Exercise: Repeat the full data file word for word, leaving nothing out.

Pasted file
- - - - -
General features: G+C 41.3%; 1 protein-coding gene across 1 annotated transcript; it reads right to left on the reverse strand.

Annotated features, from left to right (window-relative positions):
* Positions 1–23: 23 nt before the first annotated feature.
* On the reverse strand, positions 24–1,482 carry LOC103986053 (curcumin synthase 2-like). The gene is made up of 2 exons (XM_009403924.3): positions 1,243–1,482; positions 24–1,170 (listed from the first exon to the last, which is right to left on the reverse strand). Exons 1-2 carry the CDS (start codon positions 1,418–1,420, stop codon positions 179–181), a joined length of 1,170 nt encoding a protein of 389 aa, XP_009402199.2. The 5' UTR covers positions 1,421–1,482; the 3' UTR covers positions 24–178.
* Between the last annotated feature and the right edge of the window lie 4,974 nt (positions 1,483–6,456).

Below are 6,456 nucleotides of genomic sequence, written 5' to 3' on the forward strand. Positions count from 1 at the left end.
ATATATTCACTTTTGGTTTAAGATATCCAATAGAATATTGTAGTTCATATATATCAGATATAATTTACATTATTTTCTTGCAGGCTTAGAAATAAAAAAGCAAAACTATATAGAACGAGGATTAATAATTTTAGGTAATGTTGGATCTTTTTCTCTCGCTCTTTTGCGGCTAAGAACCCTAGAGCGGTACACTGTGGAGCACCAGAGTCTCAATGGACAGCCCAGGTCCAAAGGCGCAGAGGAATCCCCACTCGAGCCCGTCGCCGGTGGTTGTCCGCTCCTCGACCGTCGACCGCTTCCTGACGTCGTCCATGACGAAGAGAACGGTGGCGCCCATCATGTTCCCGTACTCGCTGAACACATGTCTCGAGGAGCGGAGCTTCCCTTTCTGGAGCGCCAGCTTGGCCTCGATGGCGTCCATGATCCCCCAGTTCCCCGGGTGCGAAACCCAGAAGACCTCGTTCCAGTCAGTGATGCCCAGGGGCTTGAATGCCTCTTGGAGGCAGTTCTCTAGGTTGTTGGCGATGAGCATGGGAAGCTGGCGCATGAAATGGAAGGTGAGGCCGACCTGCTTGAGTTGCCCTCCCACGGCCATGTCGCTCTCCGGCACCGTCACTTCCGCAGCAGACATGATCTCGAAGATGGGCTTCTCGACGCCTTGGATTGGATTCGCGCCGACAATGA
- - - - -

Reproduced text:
General features: G+C 41.3%; 1 protein-coding gene across 1 annotated transcript; it reads right to left on the reverse strand.

Annotated features, from left to right (window-relative positions):
* Positions 1–23: 23 nt before the first annotated feature.
* On the reverse strand, positions 24–1,482 carry LOC103986053 (curcumin synthase 2-like). The gene is made up of 2 exons (XM_009403924.3): positions 1,243–1,482; positions 24–1,170 (listed from the first exon to the last, which is right to left on the reverse strand). Exons 1-2 carry the CDS (start codon positions 1,418–1,420, stop codon positions 179–181), a joined length of 1,170 nt encoding a protein of 389 aa, XP_009402199.2. The 5' UTR covers positions 1,421–1,482; the 3' UTR covers positions 24–178.
* Between the last annotated feature and the right edge of the window lie 4,974 nt (positions 1,483–6,456).

Below are 6,456 nucleotides of genomic sequence, written 5' to 3' on the forward strand. Positions count from 1 at the left end.
ATATATTCACTTTTGGTTTAAGATATCCAATAGAATATTGTAGTTCATATATATCAGATATAATTTACATTATTTTCTTGCAGGCTTAGAAATAAAAAAGCAAAACTATATAGAACGAGGATTAATAATTTTAGGTAATGTTGGATCTTTTTCTCTCGCTCTTTTGCGGCTAAGAACCCTAGAGCGGTACACTGTGGAGCACCAGAGTCTCAATGGACAGCCCAGGTCCAAAGGCGCAGAGGAATCCCCACTCGAGCCCGTCGCCGGTGGTTGTCCGCTCCTCGACCGTCGACCGCTTCCTGACGTCGTCCATGACGAAGAGAACGGTGGCGCCCATCATGTTCCCGTACTCGCTGAACACATGTCTCGAGGAGCGGAGCTTCCCTTTCTGGAGCGCCAGCTTGGCCTCGATGGCGTCCATGATCCCCCAGTTCCCCGGGTGCGAAACCCAGAAGACCTCGTTCCAGTCAGTGATGCCCAGGGGCTTGAATGCCTCTTGGAGGCAGTTCTCTAGGTTGTTGGCGATGAGCATGGGAAGCTGGCGCATGAAATGGAAGGTGAGGCCGACCTGCTTGAGTTGCCCTCCCACGGCCATGTCGCTCTCCGGCACCGTCACTTCCGCAGCAGACATGATCTCGAAGATGGGCTTCTCGACGCCTTGGATTGGATTCGCGCCGACAATGA